- Long Term Care Long term care services and supports require national policy change. In the aftermath of the repeal of the CLASS Act, we have a need for significant financing, caregiving, workforce, and delivery system reform.
- Retirement Income Social Security, pensions and other sources of retirement income security need profound policy attention. Most families have little or no retirement savings. The median savings for all families is only $5000. The policy assumption of a three-legged stool – Social Security, pensions, and savings – is not realistic for most families. Many states, municipalities, and companies do not have the wherewithal to meet their pension obligations. Hard policy choices are being deferred.
- Technology Investment in technology for an aging population should be a national priority. Robotics, sensors, smart homes, medical assist devices, and communications have huge potential to improve quality of life and generate economic development.
- Workforce The national workforce needs substantial retooling in light of population aging. Our demographic and economic changes are creating both new demands for labor such as caregiving, as well as new dislocations such as the unemployment of late middle-aged workers. A proper response to the aging of the population connects to immigration policy and training, as well the broader structural changes occurring in the labor market, such as the decline of manufacturing jobs.
- Institutions New institutions must be created for an aging society, particularly at the community level. How do we convert retirement practices, churches, educational institutions, as well as volunteer and civic opportunities to respond to the vast population and human capital that is cresting?
- Built Environment The built environment – urban design and suburban and rural infrastructure, including transportation and physical investment in housing and streetscapes, is crucial to the adaptation to an aging population. Exciting ideas abound in the planning literature, but without a corollary in public policy. While we typically think of infrastructure as bridges and highways, the life success of the aging population will require substantial investment in everything from parks, to well-maintained and appropriate housing, to accessible public buildings.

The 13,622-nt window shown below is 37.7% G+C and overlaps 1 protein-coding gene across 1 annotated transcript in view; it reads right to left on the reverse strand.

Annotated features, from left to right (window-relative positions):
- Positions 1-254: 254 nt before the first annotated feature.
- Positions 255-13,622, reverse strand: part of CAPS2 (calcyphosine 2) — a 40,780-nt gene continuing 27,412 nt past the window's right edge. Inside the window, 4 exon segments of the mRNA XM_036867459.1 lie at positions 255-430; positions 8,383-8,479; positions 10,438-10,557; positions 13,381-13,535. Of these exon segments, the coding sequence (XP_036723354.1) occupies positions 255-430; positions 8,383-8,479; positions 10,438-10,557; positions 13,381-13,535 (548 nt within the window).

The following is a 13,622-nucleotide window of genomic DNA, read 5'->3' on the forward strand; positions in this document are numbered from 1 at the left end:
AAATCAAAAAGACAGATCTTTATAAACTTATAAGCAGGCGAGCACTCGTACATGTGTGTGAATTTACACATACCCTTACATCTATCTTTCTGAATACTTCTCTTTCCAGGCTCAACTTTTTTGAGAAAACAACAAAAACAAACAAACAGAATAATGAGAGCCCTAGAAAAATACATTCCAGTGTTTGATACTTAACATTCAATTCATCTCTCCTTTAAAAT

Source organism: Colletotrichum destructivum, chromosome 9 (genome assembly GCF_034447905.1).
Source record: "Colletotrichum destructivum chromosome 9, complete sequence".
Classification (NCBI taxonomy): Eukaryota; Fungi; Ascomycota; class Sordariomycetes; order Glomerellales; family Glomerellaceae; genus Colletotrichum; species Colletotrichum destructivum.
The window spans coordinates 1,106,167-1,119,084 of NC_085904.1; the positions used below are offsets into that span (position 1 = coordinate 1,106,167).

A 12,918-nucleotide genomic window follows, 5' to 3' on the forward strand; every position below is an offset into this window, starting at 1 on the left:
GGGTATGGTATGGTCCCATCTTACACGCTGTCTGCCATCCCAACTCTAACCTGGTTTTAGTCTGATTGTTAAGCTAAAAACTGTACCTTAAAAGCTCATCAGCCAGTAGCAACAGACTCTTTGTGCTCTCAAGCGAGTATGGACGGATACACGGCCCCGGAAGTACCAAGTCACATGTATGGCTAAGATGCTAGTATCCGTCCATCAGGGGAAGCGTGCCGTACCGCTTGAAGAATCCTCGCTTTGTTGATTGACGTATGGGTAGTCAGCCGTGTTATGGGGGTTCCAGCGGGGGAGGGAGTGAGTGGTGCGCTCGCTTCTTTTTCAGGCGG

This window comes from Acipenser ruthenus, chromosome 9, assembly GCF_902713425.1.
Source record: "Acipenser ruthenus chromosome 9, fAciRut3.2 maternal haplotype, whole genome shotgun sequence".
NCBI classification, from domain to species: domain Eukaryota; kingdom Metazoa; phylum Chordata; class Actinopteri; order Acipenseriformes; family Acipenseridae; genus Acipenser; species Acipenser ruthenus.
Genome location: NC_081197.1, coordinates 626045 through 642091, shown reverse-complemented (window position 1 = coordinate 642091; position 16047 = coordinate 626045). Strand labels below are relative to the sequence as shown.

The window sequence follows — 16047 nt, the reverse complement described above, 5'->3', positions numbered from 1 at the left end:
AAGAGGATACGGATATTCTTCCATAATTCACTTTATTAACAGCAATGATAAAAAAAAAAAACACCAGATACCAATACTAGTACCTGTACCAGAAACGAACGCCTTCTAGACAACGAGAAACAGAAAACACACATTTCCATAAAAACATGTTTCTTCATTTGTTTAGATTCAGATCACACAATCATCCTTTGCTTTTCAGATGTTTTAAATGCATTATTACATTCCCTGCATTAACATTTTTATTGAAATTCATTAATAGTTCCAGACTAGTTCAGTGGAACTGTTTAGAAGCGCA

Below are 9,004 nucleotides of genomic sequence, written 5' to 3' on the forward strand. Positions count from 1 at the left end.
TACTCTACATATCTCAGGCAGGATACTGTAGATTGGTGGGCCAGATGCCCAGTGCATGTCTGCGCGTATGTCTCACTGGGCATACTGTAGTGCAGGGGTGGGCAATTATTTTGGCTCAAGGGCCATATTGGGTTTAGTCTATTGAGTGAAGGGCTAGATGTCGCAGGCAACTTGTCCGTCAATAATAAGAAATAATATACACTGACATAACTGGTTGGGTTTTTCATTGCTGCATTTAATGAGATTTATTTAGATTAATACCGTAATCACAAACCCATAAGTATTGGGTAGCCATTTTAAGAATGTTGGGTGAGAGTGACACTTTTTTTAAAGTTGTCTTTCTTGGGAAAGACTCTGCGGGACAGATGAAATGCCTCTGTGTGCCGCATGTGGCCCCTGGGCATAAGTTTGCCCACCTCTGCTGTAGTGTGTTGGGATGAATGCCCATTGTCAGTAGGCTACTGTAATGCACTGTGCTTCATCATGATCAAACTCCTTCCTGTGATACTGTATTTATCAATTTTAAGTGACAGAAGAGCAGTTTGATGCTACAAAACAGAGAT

- Geographical Variation National policy must evolve to geo-target resources and strategies for population aging. The geography of aging is so different – from communities, to states, to regions – yet we have not adapted to these demographic distributions. We need to tailor and target public policy to the realities of aging in Washington County, Maine, versus Dade County, Florida.
- International Leverage The United States actually lags behind many other countries in its demographic transition. There is so much to be learned and so much potential for “technology transfer” from the experiences of other countries and cultures. Japan has created remarkable long term care services approaches; Scandinavian countries have exploited technology for personal assistance; Great Britain has developed impressive community care; and China and other Asian countries have benefited greatly from intensive family systems of support and caregiving. There is so much potential in applying these lessons.
What to do?
The Catch-22 in National Aging Policy is that we lack the policy advocacy, institutions, and visibility to make this a top-tier priority. Because there is little wellspring of agitation, analysis, and clout, there is no feedback mechanism for federal policy and reinforcement of national organizations. In realpolitik terms, the absence of substantial money behind aging policy keeps it from becoming a priority in campaigns and the Washington agenda.
It is important that population aging be redefined as a technology- and economically-important priority. The more that aging of the population is understood to be a significant economic engine – alongside energy and technology – the more it will begin to command attention as a worthy object of policy and investment.
Population aging constitutes an economic, societal, and political transformation every bit as important as energy, climate change, national security, and health care. Why do we not have a federal Department of Aging, just as we have a Federal Department of Education; Housing and Urban Development; or Energy? Instead, we have relegated population aging to a subsidiary of an agency (buried in HHS) of Community Living. Aging could not be more irrelevant in the federal hierarchy and bureaucracy.
White House Conferences and Senate Special Committees do not cut it. Unfortunately, AARP, NCOA, and the other membership groups do not cut it. The demographic, economic, and societal transformation that is underway is humongous – but it has virtually no voice, analytic sophistication, or national political visibility. In the current environment of Twitter, administrative chaos, ideological divide, and Congressional dysfunction, a long-term policy agenda to deal with population aging feels like a pipe dream.
We avoid the agenda of population aging at our peril. We need a national aging policy.
[i] See Jacob S. Hacker, The Great Risk Shift (New York: Oxford University Press, 2008), and Jacob Hacker and Paul Pierson, American Amnesia, New York: Simon & Schuster, 2016).